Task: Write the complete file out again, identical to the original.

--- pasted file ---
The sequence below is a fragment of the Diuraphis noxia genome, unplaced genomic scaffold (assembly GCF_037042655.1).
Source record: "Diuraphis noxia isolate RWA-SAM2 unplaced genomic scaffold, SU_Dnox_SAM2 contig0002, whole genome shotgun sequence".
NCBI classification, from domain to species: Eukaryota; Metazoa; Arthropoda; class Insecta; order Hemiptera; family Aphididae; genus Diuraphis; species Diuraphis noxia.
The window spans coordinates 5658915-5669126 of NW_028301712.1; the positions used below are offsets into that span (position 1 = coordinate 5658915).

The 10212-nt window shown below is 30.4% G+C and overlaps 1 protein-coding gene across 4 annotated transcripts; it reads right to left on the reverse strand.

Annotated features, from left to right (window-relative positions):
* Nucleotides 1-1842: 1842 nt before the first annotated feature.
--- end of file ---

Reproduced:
The sequence below is a fragment of the Diuraphis noxia genome, unplaced genomic scaffold (assembly GCF_037042655.1).
Source record: "Diuraphis noxia isolate RWA-SAM2 unplaced genomic scaffold, SU_Dnox_SAM2 contig0002, whole genome shotgun sequence".
NCBI classification, from domain to species: Eukaryota; Metazoa; Arthropoda; class Insecta; order Hemiptera; family Aphididae; genus Diuraphis; species Diuraphis noxia.
The window spans coordinates 5658915-5669126 of NW_028301712.1; the positions used below are offsets into that span (position 1 = coordinate 5658915).

The 10212-nt window shown below is 30.4% G+C and overlaps 1 protein-coding gene across 4 annotated transcripts; it reads right to left on the reverse strand.

Annotated features, from left to right (window-relative positions):
* Nucleotides 1-1842: 1842 nt before the first annotated feature.